Take Me To The Lighthouse is the first US solo exhibition of Kenyan-British artist Phoebe Boswell. Boswell’s multimedia practice centers around a delicate diasporic consciousness of personal identity, collective memory, and what it means to belong. In a characteristically immersive and intimate presentation, this new body of work layers several aspects of Boswell’s varied artistic vocabulary, including small-scale, large, and site-specific drawings, video, interactive installations, and spoken word. Located within a broad history of portraiture and landscape painting, the work weaves a self-referential narrative of trauma, grief, and healing into a wider exploration of the interiority of the female body through nature, the selfie, and the sublime.

Throughout Western art historical canons, seascapes represent a source of not only technical skill and beauty, but also the power of nature, imagination of mythology, and inexplicable wonder of the sublime. Yet in the episodic videoscape where Boswell’s body perpetually floats, basking in the waters or exploring the sands of Zanzibar where her parents currently live, a deep sense of personal renewal penetrates through the tides of art historical representation. This work is entitled Ythlaf, a literal translation of “water-relic’” in Old English from yth (wave, water, billow) and laf (remnant, relic) – the in-between where waves recede. In this borderland, where reverence and danger meet awe and renewal, a source of healing may be carefully navigated.  Water becomes a space of not only the sublime, but of play and comfort, escape and melancholy, nostalgia and rebirth – where the power of imagination may heal reality.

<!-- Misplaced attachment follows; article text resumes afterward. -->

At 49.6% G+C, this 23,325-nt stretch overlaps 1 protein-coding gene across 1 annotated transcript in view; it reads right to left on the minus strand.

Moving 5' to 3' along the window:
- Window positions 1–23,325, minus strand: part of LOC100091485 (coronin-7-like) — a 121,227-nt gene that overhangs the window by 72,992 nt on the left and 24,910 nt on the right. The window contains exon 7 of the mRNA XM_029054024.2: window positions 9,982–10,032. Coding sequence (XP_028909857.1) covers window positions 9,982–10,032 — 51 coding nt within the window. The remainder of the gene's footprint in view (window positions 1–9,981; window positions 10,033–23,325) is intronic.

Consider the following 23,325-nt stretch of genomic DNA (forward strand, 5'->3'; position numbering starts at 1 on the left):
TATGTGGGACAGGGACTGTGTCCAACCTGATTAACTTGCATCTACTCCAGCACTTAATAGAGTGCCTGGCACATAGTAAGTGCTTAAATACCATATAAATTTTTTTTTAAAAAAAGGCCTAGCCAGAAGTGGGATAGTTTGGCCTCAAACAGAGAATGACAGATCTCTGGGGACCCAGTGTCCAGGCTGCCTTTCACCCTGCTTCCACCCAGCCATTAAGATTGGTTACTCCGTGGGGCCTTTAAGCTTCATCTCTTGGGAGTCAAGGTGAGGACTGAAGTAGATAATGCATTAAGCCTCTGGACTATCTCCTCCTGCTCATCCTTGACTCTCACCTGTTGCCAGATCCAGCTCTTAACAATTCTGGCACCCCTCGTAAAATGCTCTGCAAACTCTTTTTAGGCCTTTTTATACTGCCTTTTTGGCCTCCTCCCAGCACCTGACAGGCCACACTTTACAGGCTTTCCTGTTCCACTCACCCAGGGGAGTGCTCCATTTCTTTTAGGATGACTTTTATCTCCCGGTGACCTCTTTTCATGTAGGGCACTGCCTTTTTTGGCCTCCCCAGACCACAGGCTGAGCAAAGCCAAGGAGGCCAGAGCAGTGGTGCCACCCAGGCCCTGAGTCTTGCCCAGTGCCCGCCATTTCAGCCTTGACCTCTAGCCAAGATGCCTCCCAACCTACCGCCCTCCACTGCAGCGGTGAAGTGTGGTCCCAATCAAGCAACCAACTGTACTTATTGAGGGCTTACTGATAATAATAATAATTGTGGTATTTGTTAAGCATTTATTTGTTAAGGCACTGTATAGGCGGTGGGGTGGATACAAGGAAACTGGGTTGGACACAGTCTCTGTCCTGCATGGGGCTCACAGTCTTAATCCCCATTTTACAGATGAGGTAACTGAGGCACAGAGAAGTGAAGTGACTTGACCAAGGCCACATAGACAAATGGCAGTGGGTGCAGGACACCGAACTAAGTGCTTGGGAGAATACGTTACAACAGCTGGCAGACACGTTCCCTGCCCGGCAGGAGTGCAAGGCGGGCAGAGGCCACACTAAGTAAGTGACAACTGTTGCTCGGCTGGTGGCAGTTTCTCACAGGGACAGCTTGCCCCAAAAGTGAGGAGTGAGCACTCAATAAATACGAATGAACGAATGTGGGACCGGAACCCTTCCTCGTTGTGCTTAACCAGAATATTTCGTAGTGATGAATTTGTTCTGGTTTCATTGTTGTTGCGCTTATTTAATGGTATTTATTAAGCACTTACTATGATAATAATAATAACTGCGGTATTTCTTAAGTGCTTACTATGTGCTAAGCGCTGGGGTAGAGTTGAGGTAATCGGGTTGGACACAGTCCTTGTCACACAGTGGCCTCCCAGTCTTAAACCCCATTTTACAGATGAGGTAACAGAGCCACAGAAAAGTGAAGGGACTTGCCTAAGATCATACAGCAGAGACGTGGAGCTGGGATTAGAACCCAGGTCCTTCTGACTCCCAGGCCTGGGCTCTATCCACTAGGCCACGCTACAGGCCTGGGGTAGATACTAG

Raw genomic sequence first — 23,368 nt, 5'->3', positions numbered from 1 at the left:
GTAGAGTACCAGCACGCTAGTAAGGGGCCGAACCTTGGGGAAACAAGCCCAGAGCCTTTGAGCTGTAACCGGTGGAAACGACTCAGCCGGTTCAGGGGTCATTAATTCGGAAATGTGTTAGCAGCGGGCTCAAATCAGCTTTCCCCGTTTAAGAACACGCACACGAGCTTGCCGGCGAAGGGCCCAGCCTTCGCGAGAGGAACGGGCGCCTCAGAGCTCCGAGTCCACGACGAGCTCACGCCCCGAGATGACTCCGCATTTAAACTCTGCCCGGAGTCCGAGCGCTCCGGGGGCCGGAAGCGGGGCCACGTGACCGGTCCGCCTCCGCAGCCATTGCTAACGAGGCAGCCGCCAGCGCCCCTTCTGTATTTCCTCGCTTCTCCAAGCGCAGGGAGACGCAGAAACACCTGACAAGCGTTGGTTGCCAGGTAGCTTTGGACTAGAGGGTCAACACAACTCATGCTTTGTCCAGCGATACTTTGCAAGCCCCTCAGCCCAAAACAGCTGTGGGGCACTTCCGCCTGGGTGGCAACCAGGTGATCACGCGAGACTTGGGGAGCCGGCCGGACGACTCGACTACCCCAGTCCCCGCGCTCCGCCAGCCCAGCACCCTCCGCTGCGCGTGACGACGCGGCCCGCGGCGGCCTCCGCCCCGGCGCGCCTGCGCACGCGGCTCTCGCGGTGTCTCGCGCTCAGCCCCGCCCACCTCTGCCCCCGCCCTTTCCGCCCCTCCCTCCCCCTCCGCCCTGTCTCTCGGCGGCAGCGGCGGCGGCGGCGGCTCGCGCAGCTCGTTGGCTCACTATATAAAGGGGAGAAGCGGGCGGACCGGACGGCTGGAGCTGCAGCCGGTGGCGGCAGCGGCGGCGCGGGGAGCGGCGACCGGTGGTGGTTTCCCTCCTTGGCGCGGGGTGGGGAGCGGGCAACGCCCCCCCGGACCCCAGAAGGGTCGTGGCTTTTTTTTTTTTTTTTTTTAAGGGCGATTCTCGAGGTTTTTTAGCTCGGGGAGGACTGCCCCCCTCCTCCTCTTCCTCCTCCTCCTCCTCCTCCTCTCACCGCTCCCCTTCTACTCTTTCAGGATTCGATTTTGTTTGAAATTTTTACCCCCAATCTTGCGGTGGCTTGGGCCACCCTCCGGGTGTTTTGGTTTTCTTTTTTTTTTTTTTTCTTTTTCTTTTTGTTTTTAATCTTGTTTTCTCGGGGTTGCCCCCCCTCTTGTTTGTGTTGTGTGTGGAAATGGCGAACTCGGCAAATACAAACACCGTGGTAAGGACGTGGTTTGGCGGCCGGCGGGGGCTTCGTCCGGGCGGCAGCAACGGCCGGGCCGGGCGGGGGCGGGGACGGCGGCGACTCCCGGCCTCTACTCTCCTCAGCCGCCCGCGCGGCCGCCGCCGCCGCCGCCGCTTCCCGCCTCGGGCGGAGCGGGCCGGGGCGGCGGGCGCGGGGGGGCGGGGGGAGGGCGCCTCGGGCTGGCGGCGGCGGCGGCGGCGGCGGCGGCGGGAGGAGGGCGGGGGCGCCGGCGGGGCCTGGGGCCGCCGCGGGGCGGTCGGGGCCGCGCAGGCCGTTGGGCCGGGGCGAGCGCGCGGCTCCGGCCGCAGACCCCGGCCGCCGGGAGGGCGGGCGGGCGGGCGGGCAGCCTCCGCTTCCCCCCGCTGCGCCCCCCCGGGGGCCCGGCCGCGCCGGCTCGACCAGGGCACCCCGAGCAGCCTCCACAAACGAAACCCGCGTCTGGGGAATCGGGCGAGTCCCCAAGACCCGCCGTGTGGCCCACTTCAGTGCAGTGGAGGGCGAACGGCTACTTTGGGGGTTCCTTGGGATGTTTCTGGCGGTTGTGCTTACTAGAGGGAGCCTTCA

Phoebe Boswell (b. 1982, Kenya) is a multimedia artist who lives and works in London. Born in Nairobi to a Kikuyu mother and British Kenyan father, and brought up in the Arabian Gulf, she combines traditional draftswomanship and digital technology to create layered works anchored to an in between state of diasporic consciousness. Boswell studied Painting at the Slade School of Art and 2D Animation at Central St Martins, London and her work has been exhibited with galleries including Carroll / Fletcher, Kristin Hjellegjerde, InIVA and Tiwani Contemporary and has screened at Sundance, the London Film Festival, LA Film Festival, Blackstar and CinemAfrica amongst others. She participated in the Gothenburg International Biennial of Contemporary Art 2015 and was commissioned to make new work for the Biennial of Moving Images 2016 at the Centre d’Art Contemporain in Geneva. Boswell was the first recipient of the Sky Academy Arts Scholarship, was awarded the Special Prize at the Future Generation Art Prize for her interactive installation Mutumia, which consequently showed as part of the 57th Venice Biennale, and has recently been made a Ford Foundation fellow. She is currently a Somerset House artist-in-residence in London.




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